In this concise introduction to Calvin's life and thought, Christopher Elwood offers an insightful and accessible overview of Calvin's key teachings within his historical context. The trials and travails Calvin encountered as he ministered and taught in Geneva are discussed, with special attention given to theological controversies associated with the Trinity and predestination. Elwood indicates the ways that Calvinism developed and its influence in today's world. Illustrations are interspersed throughout the text and humorously illuminate key points providing an engaging introduction to this important theologian. Written by experts but designed for the novice, the Armchair series provides accurate, concise, and witty overviews of some of the most profound moments and theologians in Christian history. These books are essential supplements for first-time encounters with primary texts, lucid refreshers for scholars and clergy, and enjoyable reads for the theologically curious.
This is another book in the Armchair Theologians series provided to me by Logos Bible Software for review. I found this one just a little more dry than other books in the series–more of a “just the facts, ma’am” presentation–but it did warm up nearer the
In some ways, Calvin gets a bum rap. Followers through the years have taken his tangential findings on election and turned them into full-blown predestination theology, a way of thinking that many Christians find utterly repulsive. Calvin also was a product of his times, so his hard-line stance against what he considered heretical ideas was not out of place for his era. His actions, such as burning opponents at the stake, today might raise a few eyebrows but Christianity has evolved. His insistence that curiosity which leads to questioning church doctrine garners a special place in hell doesn’t jibe with today’s inquisitive liberal scholars.
But Calvin didn’t consider himself a theologian; he felt that theology was “faith seeking understanding.” Is God really the cause of pain and suffering, as Calvin’s detractors often concluded from his doctrine? No. Have faith, Calvin would say. Somehow, from God’s point of view–which is far above ours–all things work out for good. Besides … we, as poor sinners born in iniquity and corruption, transgress against God’s holy commandments without end, yet God in his grace has chosen us. Well, some of us. The rest are predestined for hell.
Calvin was a dedicated Christian; of that, I’m convinced. He honestly felt his understanding of God was not harsh, but soothing. His legacy has become so complex, his ideas battered around so much, that we have lost sight of the God-fearing man he was. So, pick this little book up and get to know him better.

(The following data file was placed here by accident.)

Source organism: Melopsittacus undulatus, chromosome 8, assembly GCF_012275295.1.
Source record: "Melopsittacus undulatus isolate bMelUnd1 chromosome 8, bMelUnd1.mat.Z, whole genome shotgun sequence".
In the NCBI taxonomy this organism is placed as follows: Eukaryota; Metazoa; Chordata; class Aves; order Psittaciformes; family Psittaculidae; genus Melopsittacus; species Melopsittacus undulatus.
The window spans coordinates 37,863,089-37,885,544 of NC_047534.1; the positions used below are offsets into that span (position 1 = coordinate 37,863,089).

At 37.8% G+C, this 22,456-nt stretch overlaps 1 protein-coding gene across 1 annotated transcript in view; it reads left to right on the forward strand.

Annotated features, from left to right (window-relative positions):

Westminster John Knox Press, © 2002, x pages
Reviewed on Logos Bible Software
Apparently little of Calvin's personal correspondence remains for historians to pore through today. He didn't keep a journal or
Calvin started out on the road to the Catholic priesthood but was redirected when his father began to have falling-outs with the church. Calvin studied to be a lawyer, was well versed in humanism and making arguments through rhetoric, learned Greek, and joined other humanists who were pushing for reform of the Catholic church.
Calvin's role as a minister in Geneva, instrumental in shaping and enforcing the state's religious laws, was maybe most educational for me. He's famous for his debate with Servetus, which led to Servetus's condemnation to burning at the stake. Most people today are unable to fathom 16th century Europe, with city-states under Church authority competing for power with one another and debating doctrine and heresies; a Europe faced with the Ottoman threat from the East and Protestant-Catholic divisions within. Calvin was very influential in the Protestant movement, helping write liturgies and defining doctrine.
Elwood doesn't explore the historical context in an in-depth manner. He briefly describes it and summarizes Calvin's life inside it. Elwood concludes the book with a look at Calvin's "theological family tree." He makes the claim that today's liberals from Reinhold Niehuhr to today's liberation theology teachers all ultimately spring from Calvin's lineage. In that sense, Calvin has been very underappreciated.
I give this book 3.5 stars out of 5. Very accessible and informative. Lacks the depth you might want in a biography, but I look forward to reading Elwood's "armchair" biography of Luther as well.
Trying to be well informed on Calvin's life